Golfers, amateur and professional, use video to watch and analyze their golf swing. Many judges who fancy themselves golfers do this (and even some judges who really are good golfers). But it’s the rare judge who uses video to analyze his or her performance as a judge. Yet video can be valuable here too.
A few years ago, Kevin Burke and I did an educational program for the trial judges of New Hampshire. In advance of it, six judges volunteered to be videotaped on the bench for half a day; Kevin and I then reviewed the videotapes and showed some clips to the group. Evaluation forms from the attendees indicated that they learned a lot from watching the videos and then discussing what was done well and what could be improved.
For the volunteer judges in New Hampshire, we had a follow-up assignment: each of them had to note two things they observed that they hadn’t paid enough attention to before seeing the tapes and to identify two things that could be improved in their on-the-bench performance. All of them gained useful insights from this. If you want to see what those judges learned, take a look at Appendix A to this paper (Procedural Fairness in the Courts of Utah), where I’ve set out in full the New Hampshire judges’ responses.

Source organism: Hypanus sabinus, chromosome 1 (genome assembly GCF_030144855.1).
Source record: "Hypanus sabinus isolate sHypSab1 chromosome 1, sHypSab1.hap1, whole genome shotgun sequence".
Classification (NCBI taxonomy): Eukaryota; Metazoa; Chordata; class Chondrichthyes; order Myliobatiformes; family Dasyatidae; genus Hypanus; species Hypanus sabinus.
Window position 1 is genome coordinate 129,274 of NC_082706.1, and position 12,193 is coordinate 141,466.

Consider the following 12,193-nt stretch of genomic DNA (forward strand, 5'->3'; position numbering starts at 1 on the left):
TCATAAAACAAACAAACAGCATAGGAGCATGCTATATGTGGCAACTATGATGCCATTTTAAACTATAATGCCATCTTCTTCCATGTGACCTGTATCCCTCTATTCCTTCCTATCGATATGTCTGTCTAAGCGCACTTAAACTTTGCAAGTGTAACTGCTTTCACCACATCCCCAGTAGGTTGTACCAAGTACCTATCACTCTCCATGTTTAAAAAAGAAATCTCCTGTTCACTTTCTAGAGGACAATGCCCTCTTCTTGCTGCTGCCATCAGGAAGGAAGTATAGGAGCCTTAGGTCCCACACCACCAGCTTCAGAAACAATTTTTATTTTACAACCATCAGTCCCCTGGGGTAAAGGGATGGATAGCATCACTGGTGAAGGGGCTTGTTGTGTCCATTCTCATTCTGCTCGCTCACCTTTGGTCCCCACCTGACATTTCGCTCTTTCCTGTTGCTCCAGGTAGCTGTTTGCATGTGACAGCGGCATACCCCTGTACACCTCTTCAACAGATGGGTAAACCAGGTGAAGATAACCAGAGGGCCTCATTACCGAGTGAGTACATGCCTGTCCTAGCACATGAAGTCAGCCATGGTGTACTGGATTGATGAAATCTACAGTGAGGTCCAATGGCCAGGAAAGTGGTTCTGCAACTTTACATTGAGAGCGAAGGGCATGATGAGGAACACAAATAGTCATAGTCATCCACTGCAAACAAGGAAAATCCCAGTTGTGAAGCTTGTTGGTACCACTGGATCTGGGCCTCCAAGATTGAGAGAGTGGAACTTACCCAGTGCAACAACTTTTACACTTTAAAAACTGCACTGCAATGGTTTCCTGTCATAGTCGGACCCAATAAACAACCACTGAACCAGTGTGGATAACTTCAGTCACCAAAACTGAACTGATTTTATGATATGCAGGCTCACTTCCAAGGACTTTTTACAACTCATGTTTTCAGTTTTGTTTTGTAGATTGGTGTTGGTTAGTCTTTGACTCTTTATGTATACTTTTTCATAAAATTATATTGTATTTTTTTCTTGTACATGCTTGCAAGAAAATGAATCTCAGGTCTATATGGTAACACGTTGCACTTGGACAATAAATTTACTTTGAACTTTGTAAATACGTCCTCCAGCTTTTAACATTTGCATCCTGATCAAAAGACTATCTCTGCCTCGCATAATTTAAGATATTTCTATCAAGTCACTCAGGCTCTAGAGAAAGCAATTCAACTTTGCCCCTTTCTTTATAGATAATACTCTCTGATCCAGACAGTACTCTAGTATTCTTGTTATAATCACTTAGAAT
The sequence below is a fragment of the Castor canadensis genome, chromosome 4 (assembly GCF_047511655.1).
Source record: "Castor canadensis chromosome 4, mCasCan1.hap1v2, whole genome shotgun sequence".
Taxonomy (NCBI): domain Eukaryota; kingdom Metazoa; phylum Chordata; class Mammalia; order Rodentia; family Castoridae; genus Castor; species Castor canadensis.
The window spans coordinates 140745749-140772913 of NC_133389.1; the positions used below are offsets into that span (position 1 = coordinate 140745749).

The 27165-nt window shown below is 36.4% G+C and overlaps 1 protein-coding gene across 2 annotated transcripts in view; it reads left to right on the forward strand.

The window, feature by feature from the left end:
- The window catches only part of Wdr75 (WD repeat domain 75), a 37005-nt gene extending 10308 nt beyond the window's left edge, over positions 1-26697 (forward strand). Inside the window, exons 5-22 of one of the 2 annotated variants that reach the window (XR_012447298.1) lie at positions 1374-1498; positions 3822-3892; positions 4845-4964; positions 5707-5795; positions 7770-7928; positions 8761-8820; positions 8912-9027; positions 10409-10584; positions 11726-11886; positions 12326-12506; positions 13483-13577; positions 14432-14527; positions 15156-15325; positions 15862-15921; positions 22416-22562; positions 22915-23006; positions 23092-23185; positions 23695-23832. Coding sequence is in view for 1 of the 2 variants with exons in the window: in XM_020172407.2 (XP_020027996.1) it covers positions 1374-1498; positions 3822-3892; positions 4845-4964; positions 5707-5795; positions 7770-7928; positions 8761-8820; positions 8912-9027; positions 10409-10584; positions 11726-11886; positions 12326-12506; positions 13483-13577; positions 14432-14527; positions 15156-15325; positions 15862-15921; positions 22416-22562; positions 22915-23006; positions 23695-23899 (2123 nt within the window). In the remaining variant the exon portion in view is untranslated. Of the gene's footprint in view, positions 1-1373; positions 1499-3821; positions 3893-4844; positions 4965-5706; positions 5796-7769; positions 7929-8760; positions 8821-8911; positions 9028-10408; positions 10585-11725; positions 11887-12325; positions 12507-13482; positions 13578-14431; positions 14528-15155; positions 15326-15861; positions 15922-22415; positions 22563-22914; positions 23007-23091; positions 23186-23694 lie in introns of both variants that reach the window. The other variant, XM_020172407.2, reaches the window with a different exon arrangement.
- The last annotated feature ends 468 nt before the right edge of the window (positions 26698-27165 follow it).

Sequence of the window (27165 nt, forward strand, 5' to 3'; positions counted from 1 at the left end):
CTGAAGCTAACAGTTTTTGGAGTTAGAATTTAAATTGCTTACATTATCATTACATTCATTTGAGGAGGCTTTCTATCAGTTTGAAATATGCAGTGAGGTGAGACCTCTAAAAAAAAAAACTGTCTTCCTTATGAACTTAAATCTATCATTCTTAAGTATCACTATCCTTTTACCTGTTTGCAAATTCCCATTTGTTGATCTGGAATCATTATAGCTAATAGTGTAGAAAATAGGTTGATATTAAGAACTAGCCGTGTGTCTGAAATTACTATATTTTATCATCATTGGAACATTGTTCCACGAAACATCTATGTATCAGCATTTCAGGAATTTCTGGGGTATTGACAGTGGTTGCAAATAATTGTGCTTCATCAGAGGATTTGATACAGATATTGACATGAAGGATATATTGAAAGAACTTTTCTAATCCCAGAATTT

Doing a video self-assessment this way is not difficult. In New Hampshire, each judge advised those in attendance that a video was being made solely for judicial-training purposes, and that only the judge would be shown on the tape. The camera, set up to the side of the courtroom, was turned on and generally ran for about half a day. While the audio in such a setup is not ideal, it’s adequate for this limited purpose. And if a judge wants to go beyond self-assessment, the tape could be viewed by someone else who could give feedback—a communications professor or graduate student, another judge, the judge’s spouse, or someone else whose opinion the judge would respect.